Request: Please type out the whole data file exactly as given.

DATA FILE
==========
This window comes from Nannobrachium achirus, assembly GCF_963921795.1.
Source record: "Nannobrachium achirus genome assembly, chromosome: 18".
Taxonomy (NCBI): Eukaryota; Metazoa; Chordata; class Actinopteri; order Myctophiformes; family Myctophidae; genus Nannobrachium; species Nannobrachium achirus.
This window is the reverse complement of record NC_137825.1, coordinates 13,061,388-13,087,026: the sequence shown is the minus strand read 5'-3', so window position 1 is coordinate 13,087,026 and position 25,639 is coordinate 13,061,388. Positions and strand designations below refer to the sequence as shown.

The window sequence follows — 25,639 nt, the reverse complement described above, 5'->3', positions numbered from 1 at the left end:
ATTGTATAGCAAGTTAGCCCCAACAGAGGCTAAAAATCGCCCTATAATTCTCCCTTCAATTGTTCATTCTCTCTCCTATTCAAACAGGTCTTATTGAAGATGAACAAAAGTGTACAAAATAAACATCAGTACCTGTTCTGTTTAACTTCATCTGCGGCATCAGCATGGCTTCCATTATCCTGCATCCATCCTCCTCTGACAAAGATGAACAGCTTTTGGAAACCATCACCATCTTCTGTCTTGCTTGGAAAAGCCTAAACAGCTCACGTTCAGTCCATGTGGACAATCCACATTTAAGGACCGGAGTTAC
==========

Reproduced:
This window comes from Nannobrachium achirus, assembly GCF_963921795.1.
Source record: "Nannobrachium achirus genome assembly, chromosome: 18".
Taxonomy (NCBI): Eukaryota; Metazoa; Chordata; class Actinopteri; order Myctophiformes; family Myctophidae; genus Nannobrachium; species Nannobrachium achirus.
This window is the reverse complement of record NC_137825.1, coordinates 13,061,388-13,087,026: the sequence shown is the minus strand read 5'-3', so window position 1 is coordinate 13,087,026 and position 25,639 is coordinate 13,061,388. Positions and strand designations below refer to the sequence as shown.

The window sequence follows — 25,639 nt, the reverse complement described above, 5'->3', positions numbered from 1 at the left end:
ATTGTATAGCAAGTTAGCCCCAACAGAGGCTAAAAATCGCCCTATAATTCTCCCTTCAATTGTTCATTCTCTCTCCTATTCAAACAGGTCTTATTGAAGATGAACAAAAGTGTACAAAATAAACATCAGTACCTGTTCTGTTTAACTTCATCTGCGGCATCAGCATGGCTTCCATTATCCTGCATCCATCCTCCTCTGACAAAGATGAACAGCTTTTGGAAACCATCACCATCTTCTGTCTTGCTTGGAAAAGCCTAAACAGCTCACGTTCAGTCCATGTGGACAATCCACATTTAAGGACCGGAGTTAC